The Final Fight franchise has had a weird history. Despite the success of the original arcade game, two classic SNES sequels, a truly startling amount of memetic impact on Internet gaming culture (at this point, I'd imagine more people know about Mike Haggar from online humor than from actually playing any of the games he was in), and a big chunk of the cast migrating over to various Street Fighter games, the series itself has gone almost nowhere in the last twenty years.
Every so often, Capcom tries to dust off the IP and do something with Final Fight. They tried making a fighting game out of it, Final Fight: Revenge, the last American game released for the Sega Saturn. It was a disaster. A few years ago, they tried to update the game for modern audiences with the gritty, Frank Miller-esque Final Fight: Streetwise, and that sank like a rock. So far, the most successful Final Fight games since the third SNES title are ports of the original game, which show up all over the place at irregular intervals.
Double Impact is one of those ports, with the original Final Fight sharing a double bill with the somewhat-more-obscure Capcom sidescroller Magic Sword. Both games come with unique unlockables and a host of extras, including remastered music, concept art galleries, and the ability to screw around with the visuals to make either game look like they're being played on an old arcade CRT monitor.
It's important to realize here, however, that for all the ports of Final Fight that there've been over the years, this is the first one that's a straight port of the arcade version. Up to this point, home versions of Final Fight have typically been heavily edited due to hardware concerns or half-assed censorship. All the bosses have their original names, Roxy and Poison are wearing their original risque outfits, all three main characters are in the game (Guy was left out of the SNES port), and two-player co-op is available.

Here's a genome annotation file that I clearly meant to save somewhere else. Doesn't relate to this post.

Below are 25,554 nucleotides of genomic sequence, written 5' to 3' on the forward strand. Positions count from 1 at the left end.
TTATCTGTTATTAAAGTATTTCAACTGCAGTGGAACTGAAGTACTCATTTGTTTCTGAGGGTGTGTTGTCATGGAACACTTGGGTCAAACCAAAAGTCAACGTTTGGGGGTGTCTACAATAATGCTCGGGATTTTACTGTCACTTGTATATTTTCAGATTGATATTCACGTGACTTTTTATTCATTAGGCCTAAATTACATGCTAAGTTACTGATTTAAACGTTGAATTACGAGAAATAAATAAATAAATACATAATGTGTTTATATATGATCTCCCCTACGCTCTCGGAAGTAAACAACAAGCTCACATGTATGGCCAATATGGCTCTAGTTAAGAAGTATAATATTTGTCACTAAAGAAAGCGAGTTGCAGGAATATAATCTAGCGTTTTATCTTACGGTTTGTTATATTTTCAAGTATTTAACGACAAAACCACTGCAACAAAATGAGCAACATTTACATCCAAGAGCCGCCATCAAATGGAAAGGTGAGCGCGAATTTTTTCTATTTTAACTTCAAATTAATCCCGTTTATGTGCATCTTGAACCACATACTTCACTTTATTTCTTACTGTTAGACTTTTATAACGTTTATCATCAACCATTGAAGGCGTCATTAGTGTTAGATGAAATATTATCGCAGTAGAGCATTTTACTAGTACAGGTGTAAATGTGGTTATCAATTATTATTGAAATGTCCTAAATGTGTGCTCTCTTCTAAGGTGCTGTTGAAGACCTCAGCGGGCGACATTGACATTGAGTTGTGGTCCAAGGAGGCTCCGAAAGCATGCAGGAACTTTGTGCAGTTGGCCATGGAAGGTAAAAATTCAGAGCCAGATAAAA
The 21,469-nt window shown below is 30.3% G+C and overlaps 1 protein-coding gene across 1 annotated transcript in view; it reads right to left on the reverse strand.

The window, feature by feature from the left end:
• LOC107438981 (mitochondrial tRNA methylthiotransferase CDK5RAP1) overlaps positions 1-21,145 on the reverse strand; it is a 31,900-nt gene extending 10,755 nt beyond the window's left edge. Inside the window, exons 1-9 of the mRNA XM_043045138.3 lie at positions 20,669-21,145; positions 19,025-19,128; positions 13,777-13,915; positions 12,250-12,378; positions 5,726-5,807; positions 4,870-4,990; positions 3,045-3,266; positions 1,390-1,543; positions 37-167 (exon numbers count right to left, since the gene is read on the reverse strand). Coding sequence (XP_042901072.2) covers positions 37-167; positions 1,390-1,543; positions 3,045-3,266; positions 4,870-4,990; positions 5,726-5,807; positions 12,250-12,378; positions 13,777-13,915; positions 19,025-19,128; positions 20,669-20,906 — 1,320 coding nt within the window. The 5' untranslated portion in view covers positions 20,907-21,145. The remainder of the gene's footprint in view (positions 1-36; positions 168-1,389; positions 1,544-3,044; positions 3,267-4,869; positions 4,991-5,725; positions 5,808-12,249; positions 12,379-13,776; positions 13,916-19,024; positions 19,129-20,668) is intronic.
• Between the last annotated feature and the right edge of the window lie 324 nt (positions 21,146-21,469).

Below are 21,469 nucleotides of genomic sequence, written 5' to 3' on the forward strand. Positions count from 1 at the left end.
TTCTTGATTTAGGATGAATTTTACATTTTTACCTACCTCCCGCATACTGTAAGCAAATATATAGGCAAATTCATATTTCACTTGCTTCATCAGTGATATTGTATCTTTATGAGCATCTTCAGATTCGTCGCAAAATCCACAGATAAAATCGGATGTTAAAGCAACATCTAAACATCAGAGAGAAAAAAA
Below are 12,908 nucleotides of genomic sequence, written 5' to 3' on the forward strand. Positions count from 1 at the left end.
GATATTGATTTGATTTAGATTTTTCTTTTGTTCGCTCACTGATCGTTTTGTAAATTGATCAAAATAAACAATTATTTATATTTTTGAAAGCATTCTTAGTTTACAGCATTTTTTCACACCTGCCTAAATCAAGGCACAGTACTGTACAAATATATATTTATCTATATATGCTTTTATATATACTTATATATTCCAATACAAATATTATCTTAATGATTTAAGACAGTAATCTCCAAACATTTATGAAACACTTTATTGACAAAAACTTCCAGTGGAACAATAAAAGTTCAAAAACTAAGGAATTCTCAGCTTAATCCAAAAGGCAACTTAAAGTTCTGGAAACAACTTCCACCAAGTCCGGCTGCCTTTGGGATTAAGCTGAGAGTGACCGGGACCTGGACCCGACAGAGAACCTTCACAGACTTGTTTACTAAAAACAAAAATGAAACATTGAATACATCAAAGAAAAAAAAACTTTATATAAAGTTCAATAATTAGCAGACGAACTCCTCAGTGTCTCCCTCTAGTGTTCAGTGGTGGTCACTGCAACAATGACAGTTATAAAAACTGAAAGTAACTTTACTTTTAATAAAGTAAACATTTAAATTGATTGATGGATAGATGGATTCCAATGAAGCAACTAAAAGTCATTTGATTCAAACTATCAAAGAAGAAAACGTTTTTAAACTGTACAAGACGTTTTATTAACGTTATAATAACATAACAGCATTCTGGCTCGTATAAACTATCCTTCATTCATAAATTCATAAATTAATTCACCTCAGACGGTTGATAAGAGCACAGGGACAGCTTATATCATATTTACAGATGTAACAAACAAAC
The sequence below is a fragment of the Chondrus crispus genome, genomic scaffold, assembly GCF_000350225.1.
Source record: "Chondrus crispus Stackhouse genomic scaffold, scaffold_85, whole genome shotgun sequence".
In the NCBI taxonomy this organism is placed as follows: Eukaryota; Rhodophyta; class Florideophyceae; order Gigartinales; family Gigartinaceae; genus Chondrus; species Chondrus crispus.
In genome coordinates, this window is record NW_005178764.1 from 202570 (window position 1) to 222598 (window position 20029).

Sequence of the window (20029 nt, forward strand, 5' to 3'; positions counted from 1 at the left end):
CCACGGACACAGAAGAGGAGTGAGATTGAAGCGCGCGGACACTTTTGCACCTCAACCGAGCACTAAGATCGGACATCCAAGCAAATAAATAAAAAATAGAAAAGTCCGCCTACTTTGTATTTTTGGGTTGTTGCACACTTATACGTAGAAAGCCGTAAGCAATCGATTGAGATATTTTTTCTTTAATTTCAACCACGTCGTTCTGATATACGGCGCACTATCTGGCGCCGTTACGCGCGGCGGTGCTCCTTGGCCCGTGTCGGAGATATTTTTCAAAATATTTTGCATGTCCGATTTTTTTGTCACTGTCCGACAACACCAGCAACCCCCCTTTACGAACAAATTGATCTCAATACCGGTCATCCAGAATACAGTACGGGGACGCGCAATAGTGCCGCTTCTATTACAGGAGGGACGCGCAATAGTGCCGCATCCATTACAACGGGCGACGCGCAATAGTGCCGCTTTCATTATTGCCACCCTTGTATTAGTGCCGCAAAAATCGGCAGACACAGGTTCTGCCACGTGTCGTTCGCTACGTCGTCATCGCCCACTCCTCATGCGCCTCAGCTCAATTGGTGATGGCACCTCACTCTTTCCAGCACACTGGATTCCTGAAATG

Final Fight is a late-eighties arcade quarter-muncher, and was popular enough at the time to start a whole series of similar beat-'em-ups; like Street Fighter II, it founded a genre around itself. Playing it today, it's a good reminder of how essentially unfair arcade games used to be. Final Fight is mostly there to extort one more quarter from you over and over again, and the enemies constantly land cheap hit after cheap hit on you. Bill Bull or Andore run in from offscreen and knock you down before you know they're there, bosses like Abagail have inescapable holds that end in a 50% damage throw, the beginning of the industrial-park stage involves flames shooting out of the floor that are nearly impossible to dodge, and the final boss brings a crossbow to a fistfight. Most of the achievements/trophies in Double Impact involve getting through a stage while "only" losing seven to nine lives, or "only" using twelve continues, which should tell you all you need to know about it.
Co-op is still the game's saving grace. Friendly fire is on and cannot be turned off, as far as I can tell, but the game is tuned around two players. One-player mode is an exercise in frustration, particularly in the later stages when it's you against five to seven enemies at once. Playing it with a buddy is a lot more fun, especially when you're accidentally and constantly knocking each other over.
The second half of the double bill, Magic Sword, is considerably more obscure. It got an SNES port near the end of that system's life and has shown up on a couple of Capcom's arcade collections, but it's not one of the games you hear much about.
It's a shame, honestly, as Magic Sword is pretty good; it's fast-paced, well-animated, challenging without being ridiculously unfair, and has a cool gimmick. As one of two generic sword-swinging barbarians, you beat monsters with your sword and occasionally find a magic key, which you can use to free prisoners throughout the magical labyrinth you're attacking. Each prisoner works like an option from Gradius, adding an extra attack every time you swing. It all reminds me of nothing quite so much as one of the earlier Metal Slug games, with the same heavy focus on pattern memorization and twitch reflexes. It's a great deal more fair than Final Fight.
Magic Sword's biggest problem is that it's a marathon race. It covers about fifty-one very short stages, with a bunch of hidden treasures, secrets, traps, and bosses scattered at random throughout. Sitting down and playing through it in one setting is a repetitive slog, but fortunately, the Double Impact collection features an auto-save.
Double Impact is a good package, featuring two of the greatest co-op arcade games of all time. Final Fight is really showing its age now, but it's been twenty years, so that may have been inevitable. Magic Sword has aged a great deal more gracefully, and of the two, it's the one that I've been going back to.